Detailed assessment: The single study examining national variation in capacity for CRC screening found that additional available capacity for FS and colonoscopy is the lowest in the South.3 In the study taking place in Montana,4 urban hospitals had more resources in terms of facilities to conduct screening but also less additional available capacity. One-third of the population in this state lived in urban areas, where half of the total capacity was located but where only one-quarter of the unused capacity was located. In comparison, 65 percent of the population lived in rural areas, where half of the total capacity exists, but where three-quarters of unused capacity was located. In the study from Arizona,5 the vast majority of endoscopic procedures were performed in urban areas, and were colonoscopies in both regions (91% in urban and 97% in rural areas). Estimates of additional available capacity were higher in rural than in urban areas (53.1% and 35.7% of current volume, respectively).

Table G-2. Regional variation in current volume and additional available capacity for colorectal cancer screening

State-Level Estimates of Ability of Current Volume or Additional Available Capacity of Colonoscopy to Meet Projected Demand, By Different Demand Scenarios

Study characteristics. Four studies examined state-level current volume for colonoscopy;4–7 three of these also reported additional available capacity for colonoscopy (Table G-3).4–5,7 All four studies were rated fair quality and relied on self-report of surveyed providers or endoscopic screening facilities. Each study that conducted modeling of demand4,6–7 used census data with varying types of refinements to estimate projected demand and ability of capacity to meet that demand. One study used projected changes in capacity as part of the calculations;6 two studies4,7 described the ability of current capacity to meet projected increased demand (under different scenarios). The studies reported data from Arizona, Montana, New Hampshire, and New Mexico.

Overview of results. Differing estimates of current volume were described by two studies; 16 or 20 colonoscopies per week per provider in New Mexico,7 a similar number in Arizona, 5 and approximately 40 colonoscopies per month per provider in Montana.4 Three studies found substantial levels of available, unused capacity: 41 percent of current volume in New Mexico7 and 63 percent in Montana4 is available but unused capacity for colonscopy. In Arizona, 36.5% of endoscopic capacity is available but unused.5 Three studies used simple modeling with varying assumptions and presented different scenarios of projected demand. The Montana study estimated that, using all additional available capacity, the unscreened population in Montana could be screened using colonoscopy by 2013.4 The New Hampshire study6 reported that if capacity (measured by current volume) were to rise by 20 percent, with 60 percent of procedures available for screening, and if compliance with CRC screening increased to 70 percent, capacity would almost meet demand. The New Mexico study concluded that the additional available capacity in New Mexico was sufficient to increase the prevalence of screening rates by 15 percent.7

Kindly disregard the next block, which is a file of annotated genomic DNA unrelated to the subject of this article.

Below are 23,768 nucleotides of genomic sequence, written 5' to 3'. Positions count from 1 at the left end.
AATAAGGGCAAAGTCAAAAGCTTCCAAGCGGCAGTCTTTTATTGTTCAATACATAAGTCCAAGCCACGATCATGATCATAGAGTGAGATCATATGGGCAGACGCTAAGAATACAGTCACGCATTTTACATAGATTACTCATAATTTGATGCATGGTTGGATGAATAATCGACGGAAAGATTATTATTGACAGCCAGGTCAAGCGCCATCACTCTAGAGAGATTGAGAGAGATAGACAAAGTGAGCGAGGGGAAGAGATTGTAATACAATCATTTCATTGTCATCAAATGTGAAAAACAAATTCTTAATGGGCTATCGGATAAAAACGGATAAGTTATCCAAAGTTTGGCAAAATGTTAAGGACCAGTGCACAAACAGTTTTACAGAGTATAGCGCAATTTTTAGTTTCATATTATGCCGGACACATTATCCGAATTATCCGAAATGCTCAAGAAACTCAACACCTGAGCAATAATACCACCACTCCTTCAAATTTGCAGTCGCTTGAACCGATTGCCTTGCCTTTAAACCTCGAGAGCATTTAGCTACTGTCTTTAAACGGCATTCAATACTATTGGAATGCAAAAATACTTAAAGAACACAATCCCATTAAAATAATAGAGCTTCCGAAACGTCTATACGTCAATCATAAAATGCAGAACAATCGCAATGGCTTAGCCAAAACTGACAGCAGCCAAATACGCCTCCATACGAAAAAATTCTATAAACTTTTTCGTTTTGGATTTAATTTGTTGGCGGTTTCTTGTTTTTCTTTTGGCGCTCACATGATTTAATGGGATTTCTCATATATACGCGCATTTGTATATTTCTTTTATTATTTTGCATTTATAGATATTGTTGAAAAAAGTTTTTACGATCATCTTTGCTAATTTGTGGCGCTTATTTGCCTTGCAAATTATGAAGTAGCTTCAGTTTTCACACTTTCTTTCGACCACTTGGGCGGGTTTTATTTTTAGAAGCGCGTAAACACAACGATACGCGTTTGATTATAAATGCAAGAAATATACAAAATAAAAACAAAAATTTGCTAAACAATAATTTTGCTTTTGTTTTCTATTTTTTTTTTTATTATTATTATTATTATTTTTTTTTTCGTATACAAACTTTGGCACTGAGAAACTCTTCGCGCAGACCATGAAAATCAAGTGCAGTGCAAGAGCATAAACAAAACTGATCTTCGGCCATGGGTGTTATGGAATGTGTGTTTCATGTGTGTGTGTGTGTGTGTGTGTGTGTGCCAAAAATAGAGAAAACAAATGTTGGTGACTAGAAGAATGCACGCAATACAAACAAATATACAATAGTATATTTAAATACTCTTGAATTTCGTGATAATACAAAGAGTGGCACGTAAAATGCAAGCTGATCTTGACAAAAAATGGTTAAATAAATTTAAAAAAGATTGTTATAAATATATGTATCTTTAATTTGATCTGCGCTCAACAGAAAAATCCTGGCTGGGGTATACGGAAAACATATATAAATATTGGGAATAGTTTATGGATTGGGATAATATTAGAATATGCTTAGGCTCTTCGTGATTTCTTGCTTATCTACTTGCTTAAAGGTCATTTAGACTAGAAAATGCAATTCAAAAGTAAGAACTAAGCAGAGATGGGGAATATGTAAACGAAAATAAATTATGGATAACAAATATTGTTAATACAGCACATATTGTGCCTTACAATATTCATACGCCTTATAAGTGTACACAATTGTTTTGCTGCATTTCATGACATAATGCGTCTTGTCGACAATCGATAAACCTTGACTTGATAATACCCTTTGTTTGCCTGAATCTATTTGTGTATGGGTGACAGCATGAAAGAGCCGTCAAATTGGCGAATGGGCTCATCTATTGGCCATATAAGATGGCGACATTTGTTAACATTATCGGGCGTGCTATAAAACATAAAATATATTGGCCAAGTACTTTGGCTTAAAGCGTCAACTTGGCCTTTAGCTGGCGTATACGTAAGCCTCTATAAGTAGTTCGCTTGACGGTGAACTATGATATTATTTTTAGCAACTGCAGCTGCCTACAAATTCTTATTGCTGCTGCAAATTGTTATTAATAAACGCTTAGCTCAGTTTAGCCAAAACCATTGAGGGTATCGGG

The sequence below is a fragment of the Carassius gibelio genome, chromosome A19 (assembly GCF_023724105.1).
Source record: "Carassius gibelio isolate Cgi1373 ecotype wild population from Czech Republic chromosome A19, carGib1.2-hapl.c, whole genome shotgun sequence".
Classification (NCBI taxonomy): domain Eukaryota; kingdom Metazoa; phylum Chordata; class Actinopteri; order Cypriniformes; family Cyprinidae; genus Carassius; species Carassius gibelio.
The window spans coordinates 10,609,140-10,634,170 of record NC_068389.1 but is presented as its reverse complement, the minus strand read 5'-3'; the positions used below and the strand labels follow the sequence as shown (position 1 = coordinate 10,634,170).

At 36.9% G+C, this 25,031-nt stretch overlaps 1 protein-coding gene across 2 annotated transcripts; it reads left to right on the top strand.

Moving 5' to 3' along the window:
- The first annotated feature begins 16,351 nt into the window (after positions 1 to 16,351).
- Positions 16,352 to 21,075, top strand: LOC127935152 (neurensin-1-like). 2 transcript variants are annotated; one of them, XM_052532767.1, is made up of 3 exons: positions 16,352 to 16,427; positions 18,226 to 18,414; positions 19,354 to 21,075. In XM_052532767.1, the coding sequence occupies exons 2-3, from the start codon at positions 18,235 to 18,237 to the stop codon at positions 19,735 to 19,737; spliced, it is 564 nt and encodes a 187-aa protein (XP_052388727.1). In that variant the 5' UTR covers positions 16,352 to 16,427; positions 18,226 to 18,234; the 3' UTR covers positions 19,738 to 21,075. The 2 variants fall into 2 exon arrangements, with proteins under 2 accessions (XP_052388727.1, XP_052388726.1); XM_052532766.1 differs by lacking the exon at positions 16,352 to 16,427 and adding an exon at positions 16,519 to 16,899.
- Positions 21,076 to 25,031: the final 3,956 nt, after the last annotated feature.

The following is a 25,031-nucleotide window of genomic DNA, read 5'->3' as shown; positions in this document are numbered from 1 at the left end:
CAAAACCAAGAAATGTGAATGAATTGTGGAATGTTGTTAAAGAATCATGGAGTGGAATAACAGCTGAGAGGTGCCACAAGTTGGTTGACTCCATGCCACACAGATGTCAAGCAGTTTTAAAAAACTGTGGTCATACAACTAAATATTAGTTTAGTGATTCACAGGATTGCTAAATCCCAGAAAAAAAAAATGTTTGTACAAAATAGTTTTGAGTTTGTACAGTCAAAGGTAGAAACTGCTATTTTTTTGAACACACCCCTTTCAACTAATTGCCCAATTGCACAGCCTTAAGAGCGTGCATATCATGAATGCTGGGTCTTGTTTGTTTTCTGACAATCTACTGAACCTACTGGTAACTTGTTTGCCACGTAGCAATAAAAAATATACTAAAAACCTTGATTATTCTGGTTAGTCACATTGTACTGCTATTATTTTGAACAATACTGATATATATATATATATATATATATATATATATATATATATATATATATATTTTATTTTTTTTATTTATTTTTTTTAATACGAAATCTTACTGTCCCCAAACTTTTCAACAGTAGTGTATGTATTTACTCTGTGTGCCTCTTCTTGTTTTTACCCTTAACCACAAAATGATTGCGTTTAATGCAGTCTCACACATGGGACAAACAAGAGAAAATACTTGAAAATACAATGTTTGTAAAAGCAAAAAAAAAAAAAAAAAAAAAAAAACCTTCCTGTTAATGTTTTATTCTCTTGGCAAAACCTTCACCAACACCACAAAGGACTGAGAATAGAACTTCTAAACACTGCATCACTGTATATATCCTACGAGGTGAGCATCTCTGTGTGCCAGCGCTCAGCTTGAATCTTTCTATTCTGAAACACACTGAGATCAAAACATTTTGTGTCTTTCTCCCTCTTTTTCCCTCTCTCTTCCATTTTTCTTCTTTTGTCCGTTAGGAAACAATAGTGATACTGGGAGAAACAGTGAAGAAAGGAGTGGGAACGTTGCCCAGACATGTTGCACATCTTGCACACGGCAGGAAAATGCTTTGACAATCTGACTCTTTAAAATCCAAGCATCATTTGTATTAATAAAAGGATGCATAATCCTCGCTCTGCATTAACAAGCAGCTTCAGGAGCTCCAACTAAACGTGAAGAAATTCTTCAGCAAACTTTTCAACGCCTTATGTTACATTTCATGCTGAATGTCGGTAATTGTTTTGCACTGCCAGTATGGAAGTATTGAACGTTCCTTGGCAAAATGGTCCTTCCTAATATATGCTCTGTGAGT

Table G-3. State-level estimates of colonoscopy current volume, additional available capacity, and ability to meet projected demand

References

1.
Brown ML, Klabunde CN, Mysliwiec P. Current capacity for endoscopic colorectal cancer screening in the United States: data from the National Cancer Institute Survey of Colorectal Cancer Screening Practices. Am J Med. 2003 Aug 1;115(2):129–33. [PubMed: 12893399]
2.
Robertson RH, Burkhardt JH, Powell MP, et al. Trends in colon cancer screening procedures in the US Medicare and Tricare populations: 1999–2001. Prev Med. 2006 Jun;42(6):460–2. [PubMed: 16563479]
3.
Seeff LC, Richards TB, Shapiro JA, et al. How many endoscopies are performed for colorectal cancer screening? Results from CDC's survey of endoscopic capacity. Gastroenterology. 2004 Dec;127(6):1670–7. [PubMed: 15578503]
4.
Ballew C, Lloyd BG, Miller SH. Capacity for colorectal cancer screening by colonoscopy, Montana, 2008. Am J Prev Med. 2009 Apr;36(4):329–32. [PubMed: 19285198]
5.
Benuzillo JG, Jacobs ET, Hoffman RM, et al. Rural-urban differences in colorectal cancer screening capacity in Arizona. J Community Health . 2009 Sep 2 [PubMed: 19728054]
6.
Butterly L, Olenec C, Goodrich M, et al. Colonoscopy demand and capacity in New Hampshire. Am J Prev Med. 2007 Jan;32(1):25–31. [PubMed: 17184962]
7.
Hoffman RM, Stone SN, Herman C, et al. New Mexico's capacity for increasing the prevalence of colorectal cancer screening with screening colonoscopies. Prev Chronic Dis. 2005 Jan;2(1):A07. [PMC free article: PMC1323310] [PubMed: 15670460]